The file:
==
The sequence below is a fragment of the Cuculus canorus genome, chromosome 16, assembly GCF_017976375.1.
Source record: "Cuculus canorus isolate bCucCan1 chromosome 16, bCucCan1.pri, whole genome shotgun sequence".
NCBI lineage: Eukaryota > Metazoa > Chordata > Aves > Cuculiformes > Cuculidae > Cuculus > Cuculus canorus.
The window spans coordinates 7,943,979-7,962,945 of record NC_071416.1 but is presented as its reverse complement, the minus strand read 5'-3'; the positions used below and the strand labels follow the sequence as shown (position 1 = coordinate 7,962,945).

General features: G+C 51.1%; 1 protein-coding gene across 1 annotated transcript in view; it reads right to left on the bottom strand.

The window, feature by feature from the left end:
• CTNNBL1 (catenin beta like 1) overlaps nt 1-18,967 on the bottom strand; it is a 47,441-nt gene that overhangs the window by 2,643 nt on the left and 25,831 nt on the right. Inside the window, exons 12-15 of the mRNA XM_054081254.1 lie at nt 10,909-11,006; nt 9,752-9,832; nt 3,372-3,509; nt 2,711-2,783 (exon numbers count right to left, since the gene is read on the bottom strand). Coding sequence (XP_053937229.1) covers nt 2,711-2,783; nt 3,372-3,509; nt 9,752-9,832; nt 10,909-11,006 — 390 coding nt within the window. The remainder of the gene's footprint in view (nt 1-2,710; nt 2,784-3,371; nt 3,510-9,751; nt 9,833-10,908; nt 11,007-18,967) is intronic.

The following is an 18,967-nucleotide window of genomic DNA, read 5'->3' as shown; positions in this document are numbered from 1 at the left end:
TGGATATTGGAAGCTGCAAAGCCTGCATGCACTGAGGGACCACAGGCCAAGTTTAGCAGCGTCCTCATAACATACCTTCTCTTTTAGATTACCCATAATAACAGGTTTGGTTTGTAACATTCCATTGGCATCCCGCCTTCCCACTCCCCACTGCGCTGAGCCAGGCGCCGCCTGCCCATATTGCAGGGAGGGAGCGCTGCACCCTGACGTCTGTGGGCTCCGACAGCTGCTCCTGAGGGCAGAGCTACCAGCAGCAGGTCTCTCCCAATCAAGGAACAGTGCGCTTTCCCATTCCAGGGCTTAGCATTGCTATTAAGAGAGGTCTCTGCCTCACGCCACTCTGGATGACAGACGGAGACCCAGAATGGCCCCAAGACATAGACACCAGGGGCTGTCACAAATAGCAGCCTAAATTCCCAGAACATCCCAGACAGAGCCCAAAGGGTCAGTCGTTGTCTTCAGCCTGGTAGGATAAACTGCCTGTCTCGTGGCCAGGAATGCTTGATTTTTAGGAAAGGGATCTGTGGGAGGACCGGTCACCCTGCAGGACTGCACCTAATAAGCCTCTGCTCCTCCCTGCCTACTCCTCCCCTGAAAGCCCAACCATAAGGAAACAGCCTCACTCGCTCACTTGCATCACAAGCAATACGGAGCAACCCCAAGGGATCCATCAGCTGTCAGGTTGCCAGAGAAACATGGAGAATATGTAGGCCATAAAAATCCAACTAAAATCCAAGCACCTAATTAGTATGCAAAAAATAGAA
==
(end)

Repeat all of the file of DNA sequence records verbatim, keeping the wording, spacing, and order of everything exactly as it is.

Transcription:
The sequence below is a fragment of the Cuculus canorus genome, chromosome 16, assembly GCF_017976375.1.
Source record: "Cuculus canorus isolate bCucCan1 chromosome 16, bCucCan1.pri, whole genome shotgun sequence".
NCBI lineage: Eukaryota > Metazoa > Chordata > Aves > Cuculiformes > Cuculidae > Cuculus > Cuculus canorus.
The window spans coordinates 7,943,979-7,962,945 of record NC_071416.1 but is presented as its reverse complement, the minus strand read 5'-3'; the positions used below and the strand labels follow the sequence as shown (position 1 = coordinate 7,962,945).

General features: G+C 51.1%; 1 protein-coding gene across 1 annotated transcript in view; it reads right to left on the bottom strand.

The window, feature by feature from the left end:
• CTNNBL1 (catenin beta like 1) overlaps nt 1-18,967 on the bottom strand; it is a 47,441-nt gene that overhangs the window by 2,643 nt on the left and 25,831 nt on the right. Inside the window, exons 12-15 of the mRNA XM_054081254.1 lie at nt 10,909-11,006; nt 9,752-9,832; nt 3,372-3,509; nt 2,711-2,783 (exon numbers count right to left, since the gene is read on the bottom strand). Coding sequence (XP_053937229.1) covers nt 2,711-2,783; nt 3,372-3,509; nt 9,752-9,832; nt 10,909-11,006 — 390 coding nt within the window. The remainder of the gene's footprint in view (nt 1-2,710; nt 2,784-3,371; nt 3,510-9,751; nt 9,833-10,908; nt 11,007-18,967) is intronic.

The following is an 18,967-nucleotide window of genomic DNA, read 5'->3' as shown; positions in this document are numbered from 1 at the left end:
TGGATATTGGAAGCTGCAAAGCCTGCATGCACTGAGGGACCACAGGCCAAGTTTAGCAGCGTCCTCATAACATACCTTCTCTTTTAGATTACCCATAATAACAGGTTTGGTTTGTAACATTCCATTGGCATCCCGCCTTCCCACTCCCCACTGCGCTGAGCCAGGCGCCGCCTGCCCATATTGCAGGGAGGGAGCGCTGCACCCTGACGTCTGTGGGCTCCGACAGCTGCTCCTGAGGGCAGAGCTACCAGCAGCAGGTCTCTCCCAATCAAGGAACAGTGCGCTTTCCCATTCCAGGGCTTAGCATTGCTATTAAGAGAGGTCTCTGCCTCACGCCACTCTGGATGACAGACGGAGACCCAGAATGGCCCCAAGACATAGACACCAGGGGCTGTCACAAATAGCAGCCTAAATTCCCAGAACATCCCAGACAGAGCCCAAAGGGTCAGTCGTTGTCTTCAGCCTGGTAGGATAAACTGCCTGTCTCGTGGCCAGGAATGCTTGATTTTTAGGAAAGGGATCTGTGGGAGGACCGGTCACCCTGCAGGACTGCACCTAATAAGCCTCTGCTCCTCCCTGCCTACTCCTCCCCTGAAAGCCCAACCATAAGGAAACAGCCTCACTCGCTCACTTGCATCACAAGCAATACGGAGCAACCCCAAGGGATCCATCAGCTGTCAGGTTGCCAGAGAAACATGGAGAATATGTAGGCCATAAAAATCCAACTAAAATCCAAGCACCTAATTAGTATGCAAAAAATAGAA